The other day, a British friend asked me if there was anything about the United States I disliked. I was happily on vacation and couldn’t think of anything. But now I remember. I really can’t stand America’s liberal bloggers.
“We know no spectacle so ridiculous,” Lord Macaulay famously wrote, “as the British public in one of its periodical fits of morality.” But the spectacle of the American liberal blogosphere in one of its almost daily fits of righteous indignation is not so much ridiculous as faintly sinister. Why? Because what I have encountered since the publication of my Newsweek article criticizing President Obama looks suspiciously like an orchestrated attempt to discredit me.
Justine Rosenthal, executive editor of Newsweek and The Daily Beast, discusses the controversial cover story
My critics have three things in common. First, they wholly fail to respond to the central arguments of the piece. Second, they claim to be engaged in “fact checking,” whereas in nearly all cases they are merely offering alternative (often silly or skewed) interpretations of the facts. Third, they adopt a tone of outrage that would be appropriate only if I had argued that, say, women’s bodies can somehow prevent pregnancies in case of “legitimate rape.”
Their approach is highly effective, and I must remember it if I ever decide to organize an intellectual witch hunt. What makes it so irksome is that it simultaneously dodges the central thesis of my piece and at the same time seeks to brand me as a liar. The icing on the cake has been the attempt by some bloggers to demand that I be sacked not just by Newsweek but also by Harvard University, where I am a tenured professor. It is especially piquant to read these demands from people who would presumably defend academic freedom in the last ditch—provided it is the freedom to publish opinions in line with their own ideology.
Let me begin by restating my argument. President Obama should be judged on his record in office. In my view, he has not only failed to live up to the high expectations of those who voted for him, but also to the pledges he made in his inaugural address. (In order to be fair, I deliberately did not judge his performance against his campaign pledges.) The economy has performed less well than the White House led us to expect, despite a bigger increase in national debt than it led us to expect (exhibit 1).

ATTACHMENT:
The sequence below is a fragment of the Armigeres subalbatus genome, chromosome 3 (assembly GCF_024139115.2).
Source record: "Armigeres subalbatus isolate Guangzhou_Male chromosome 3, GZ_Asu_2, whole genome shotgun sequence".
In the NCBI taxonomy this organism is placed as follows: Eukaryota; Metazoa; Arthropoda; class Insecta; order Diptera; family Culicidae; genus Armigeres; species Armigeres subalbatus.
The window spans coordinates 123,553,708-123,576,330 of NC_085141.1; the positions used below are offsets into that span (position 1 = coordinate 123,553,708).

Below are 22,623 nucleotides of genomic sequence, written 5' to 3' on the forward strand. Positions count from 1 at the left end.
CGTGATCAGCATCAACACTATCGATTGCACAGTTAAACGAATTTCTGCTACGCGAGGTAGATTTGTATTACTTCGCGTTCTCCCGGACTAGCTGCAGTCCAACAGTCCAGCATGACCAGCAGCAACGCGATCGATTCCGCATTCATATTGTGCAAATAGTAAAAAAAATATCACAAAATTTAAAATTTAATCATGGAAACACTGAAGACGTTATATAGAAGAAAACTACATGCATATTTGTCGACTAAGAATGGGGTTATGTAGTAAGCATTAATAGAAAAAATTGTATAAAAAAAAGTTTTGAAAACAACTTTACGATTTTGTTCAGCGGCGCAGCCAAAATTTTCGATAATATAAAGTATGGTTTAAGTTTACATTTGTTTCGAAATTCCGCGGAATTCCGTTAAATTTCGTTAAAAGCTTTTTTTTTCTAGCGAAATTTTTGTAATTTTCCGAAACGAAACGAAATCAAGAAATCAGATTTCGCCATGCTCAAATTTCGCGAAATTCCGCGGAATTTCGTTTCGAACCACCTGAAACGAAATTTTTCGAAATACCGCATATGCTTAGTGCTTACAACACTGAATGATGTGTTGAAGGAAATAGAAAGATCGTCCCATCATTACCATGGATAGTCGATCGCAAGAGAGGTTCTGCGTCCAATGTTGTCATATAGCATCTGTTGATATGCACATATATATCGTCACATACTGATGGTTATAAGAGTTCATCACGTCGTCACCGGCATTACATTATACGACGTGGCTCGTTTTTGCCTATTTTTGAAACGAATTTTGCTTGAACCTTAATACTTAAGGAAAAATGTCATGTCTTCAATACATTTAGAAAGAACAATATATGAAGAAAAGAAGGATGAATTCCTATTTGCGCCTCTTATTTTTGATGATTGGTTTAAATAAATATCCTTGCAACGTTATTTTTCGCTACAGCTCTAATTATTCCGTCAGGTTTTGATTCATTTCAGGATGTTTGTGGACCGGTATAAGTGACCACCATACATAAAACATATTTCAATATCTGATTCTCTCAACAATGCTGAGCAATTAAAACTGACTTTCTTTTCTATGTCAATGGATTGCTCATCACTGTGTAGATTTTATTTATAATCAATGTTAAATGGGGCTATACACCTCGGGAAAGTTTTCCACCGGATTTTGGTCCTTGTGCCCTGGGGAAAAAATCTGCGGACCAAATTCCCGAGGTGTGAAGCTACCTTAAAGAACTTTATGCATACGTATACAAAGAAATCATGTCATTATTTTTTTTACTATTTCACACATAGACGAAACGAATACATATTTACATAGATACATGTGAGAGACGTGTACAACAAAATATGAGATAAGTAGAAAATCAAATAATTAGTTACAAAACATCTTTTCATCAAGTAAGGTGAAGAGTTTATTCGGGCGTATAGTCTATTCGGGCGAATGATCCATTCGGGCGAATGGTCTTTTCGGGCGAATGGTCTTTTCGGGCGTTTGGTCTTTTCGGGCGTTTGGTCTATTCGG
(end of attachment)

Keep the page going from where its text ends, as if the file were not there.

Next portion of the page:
1. FY2010 Budget and Outcomes / Latest Projections
Note, however, that I cut the president some slack on the economy. He inherited a bigger mess than most people appreciated back in November 2008. And forces beyond his control (Europe) have clearly dampened the recovery. Here’s what I wrote:
It was pretty hard to foresee what was going to happen to the economy in the years after 2008. Yet surely we can legitimately blame the president for the political mistakes of the past four years. After all, it’s the president’s job to run the executive branch effectively—to lead the nation. And here is where his failure has been greatest.
Notice, then, that my central critique of the president is not that the economy has underperformed, but that he has not been an effective leader of the executive branch. I go on to detail his well-documented difficulties in managing his team of economic advisers and his disastrous decision to leave it to his own party in Congress to define the terms of his stimulus, financial reform, and health-care reform. I also argue that he has consistently failed to address the crucial issue of long-term fiscal balance, with the result that the nation is now hurtling toward a fiscal cliff of tax hikes and drastic spending cuts.
The second part of my argument is that these failures of domestic leadership have fed into a failure of foreign policy. As commander in chief, President Obama has earned a relatively strong public reputation mainly thanks to a campaign of assassination that liberal bloggers would have excoriated if it had been conducted by his predecessor. His withdrawal of U.S. forces from Iraq and Afghanistan will, in my view, prove to have been premature. More importantly, he has been indecisive in his responses to the revolutionary wave that has swept the Middle East since the Iranian “green” revolution of 2009. And, finally, he has been inconsistent and ineffective in his handling of the major strategic challenge of our times, the rise of China. (By the way, I base these judgments on a great many off-the-record conversations with influential policy-makers here and abroad. When a very senior military man asks you: “Have we any global strategy beyond just trying to hang on?,” you have a right to wonder if the answer might be “No.”)